By Jonathan O’Callaghan
You might be forgiven for thinking our understanding of classical physics had reached its peak in the four centuries since Isaac Newton devised his eponymous laws of motion. But surprising new research shows there are still secrets waiting to be found, hidden in plain sight—or, at least in this case, within earshot.
In a paper published in Physical Review Letters, a group of scientists has theorized that sound waves possess mass, meaning sounds would be directly affected by gravity. They suggest phonons, particlelike collective excitations responsible for transporting sound waves across a medium, might exhibit a tiny amount of mass in a gravitational field. “You would expect classical physics results like this one to have been known for a long time by now,” says Angelo Esposito from Columbia University, the lead author on the paper. “It’s something we stumbled upon almost by chance.”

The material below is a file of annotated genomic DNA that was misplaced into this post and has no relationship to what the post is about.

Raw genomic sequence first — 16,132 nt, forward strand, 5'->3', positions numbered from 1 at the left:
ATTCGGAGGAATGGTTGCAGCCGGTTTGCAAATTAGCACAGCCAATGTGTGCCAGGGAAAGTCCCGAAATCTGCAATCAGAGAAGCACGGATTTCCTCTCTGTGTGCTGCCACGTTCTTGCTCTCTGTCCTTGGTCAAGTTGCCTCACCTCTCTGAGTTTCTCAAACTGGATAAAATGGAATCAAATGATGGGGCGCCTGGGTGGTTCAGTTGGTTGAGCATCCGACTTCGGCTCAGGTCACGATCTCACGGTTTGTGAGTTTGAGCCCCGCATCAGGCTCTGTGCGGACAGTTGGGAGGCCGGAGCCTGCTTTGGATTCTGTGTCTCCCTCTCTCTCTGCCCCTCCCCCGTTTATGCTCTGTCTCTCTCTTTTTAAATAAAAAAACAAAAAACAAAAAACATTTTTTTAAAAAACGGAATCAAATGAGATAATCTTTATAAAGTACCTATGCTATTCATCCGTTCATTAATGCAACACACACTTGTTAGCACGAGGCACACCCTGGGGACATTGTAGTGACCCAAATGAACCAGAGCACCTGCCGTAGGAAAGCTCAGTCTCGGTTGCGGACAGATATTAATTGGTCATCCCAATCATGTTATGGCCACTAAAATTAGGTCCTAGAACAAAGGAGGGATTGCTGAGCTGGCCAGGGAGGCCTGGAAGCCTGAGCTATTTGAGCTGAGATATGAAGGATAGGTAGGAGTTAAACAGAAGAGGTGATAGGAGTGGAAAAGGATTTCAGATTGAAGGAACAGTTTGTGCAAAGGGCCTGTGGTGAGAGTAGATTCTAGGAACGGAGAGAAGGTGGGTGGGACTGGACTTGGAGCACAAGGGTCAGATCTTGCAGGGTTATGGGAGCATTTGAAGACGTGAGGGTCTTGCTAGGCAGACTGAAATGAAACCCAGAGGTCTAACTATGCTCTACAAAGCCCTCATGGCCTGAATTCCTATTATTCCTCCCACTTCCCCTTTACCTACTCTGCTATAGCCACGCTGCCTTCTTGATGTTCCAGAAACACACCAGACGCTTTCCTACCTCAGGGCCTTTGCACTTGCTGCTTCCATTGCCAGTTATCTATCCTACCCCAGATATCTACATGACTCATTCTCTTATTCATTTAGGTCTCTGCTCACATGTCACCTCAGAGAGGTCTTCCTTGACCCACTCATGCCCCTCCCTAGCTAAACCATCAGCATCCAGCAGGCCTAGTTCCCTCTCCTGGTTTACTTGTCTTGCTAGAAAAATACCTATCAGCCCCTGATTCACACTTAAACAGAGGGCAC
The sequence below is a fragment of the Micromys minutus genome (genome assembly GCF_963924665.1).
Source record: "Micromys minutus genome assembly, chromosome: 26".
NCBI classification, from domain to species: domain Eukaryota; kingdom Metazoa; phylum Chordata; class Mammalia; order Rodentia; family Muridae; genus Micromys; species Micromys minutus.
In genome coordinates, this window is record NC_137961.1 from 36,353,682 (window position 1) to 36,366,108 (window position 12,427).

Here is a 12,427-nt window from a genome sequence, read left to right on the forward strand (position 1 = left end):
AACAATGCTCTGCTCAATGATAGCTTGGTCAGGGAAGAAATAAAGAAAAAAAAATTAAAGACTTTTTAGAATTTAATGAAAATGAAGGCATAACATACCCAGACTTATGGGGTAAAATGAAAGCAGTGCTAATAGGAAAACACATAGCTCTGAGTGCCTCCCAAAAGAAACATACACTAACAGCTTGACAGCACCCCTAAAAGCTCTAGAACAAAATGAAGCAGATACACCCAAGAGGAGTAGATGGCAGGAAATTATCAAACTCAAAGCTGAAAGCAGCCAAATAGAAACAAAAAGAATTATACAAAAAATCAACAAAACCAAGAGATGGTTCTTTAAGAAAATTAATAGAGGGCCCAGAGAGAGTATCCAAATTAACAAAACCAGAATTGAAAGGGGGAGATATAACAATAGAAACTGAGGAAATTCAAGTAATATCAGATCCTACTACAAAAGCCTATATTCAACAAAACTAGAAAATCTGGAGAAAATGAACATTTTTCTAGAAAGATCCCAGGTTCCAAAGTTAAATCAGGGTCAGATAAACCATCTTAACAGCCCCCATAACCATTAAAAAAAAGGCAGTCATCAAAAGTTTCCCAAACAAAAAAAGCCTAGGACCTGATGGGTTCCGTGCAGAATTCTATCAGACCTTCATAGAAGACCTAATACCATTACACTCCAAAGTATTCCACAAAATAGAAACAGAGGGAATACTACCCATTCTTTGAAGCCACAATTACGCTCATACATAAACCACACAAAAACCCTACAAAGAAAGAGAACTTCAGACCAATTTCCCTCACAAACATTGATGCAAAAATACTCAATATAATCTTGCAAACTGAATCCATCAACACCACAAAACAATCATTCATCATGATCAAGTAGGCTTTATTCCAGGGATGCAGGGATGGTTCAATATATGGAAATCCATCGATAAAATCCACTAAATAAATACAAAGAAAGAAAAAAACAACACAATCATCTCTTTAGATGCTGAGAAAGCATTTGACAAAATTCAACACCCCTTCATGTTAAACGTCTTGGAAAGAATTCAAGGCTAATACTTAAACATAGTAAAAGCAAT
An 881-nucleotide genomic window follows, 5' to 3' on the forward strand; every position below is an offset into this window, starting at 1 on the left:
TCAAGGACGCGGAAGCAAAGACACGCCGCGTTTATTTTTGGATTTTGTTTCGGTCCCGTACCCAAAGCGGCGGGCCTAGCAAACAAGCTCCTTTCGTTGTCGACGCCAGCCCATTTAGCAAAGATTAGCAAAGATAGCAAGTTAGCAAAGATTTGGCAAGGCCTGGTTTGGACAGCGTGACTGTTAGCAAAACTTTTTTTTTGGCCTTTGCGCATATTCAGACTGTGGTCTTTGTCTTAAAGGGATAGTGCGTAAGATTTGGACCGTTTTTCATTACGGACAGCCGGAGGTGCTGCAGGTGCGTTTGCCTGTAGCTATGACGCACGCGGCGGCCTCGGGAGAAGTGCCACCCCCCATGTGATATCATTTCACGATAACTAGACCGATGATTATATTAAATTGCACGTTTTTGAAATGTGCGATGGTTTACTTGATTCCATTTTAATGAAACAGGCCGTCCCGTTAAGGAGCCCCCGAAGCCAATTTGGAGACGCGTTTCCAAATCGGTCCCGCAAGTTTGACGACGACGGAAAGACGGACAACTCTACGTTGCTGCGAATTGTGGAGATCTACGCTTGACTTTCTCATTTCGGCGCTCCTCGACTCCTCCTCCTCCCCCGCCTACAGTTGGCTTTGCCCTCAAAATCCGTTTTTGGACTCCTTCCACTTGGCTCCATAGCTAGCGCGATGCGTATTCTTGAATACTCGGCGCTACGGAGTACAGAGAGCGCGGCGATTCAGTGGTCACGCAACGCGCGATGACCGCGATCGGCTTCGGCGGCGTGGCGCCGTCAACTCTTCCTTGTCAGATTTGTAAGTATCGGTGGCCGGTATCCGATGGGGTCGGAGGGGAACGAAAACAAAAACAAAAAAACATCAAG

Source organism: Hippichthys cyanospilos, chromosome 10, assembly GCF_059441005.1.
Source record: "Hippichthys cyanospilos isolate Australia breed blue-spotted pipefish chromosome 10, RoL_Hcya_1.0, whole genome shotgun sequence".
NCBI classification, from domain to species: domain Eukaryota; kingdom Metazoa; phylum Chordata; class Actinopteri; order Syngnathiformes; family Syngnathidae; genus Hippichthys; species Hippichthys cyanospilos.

Esposito and his colleagues built on a previous paper published last year, in which Alberto Nicolis of Columbia and Riccardo Penco from Carnegie Mellon University first suggested phonons could have mass in a superfluid. The latest study, however, shows this effect should hold true for other materials, too, including regular liquids and solids, and even air itself.
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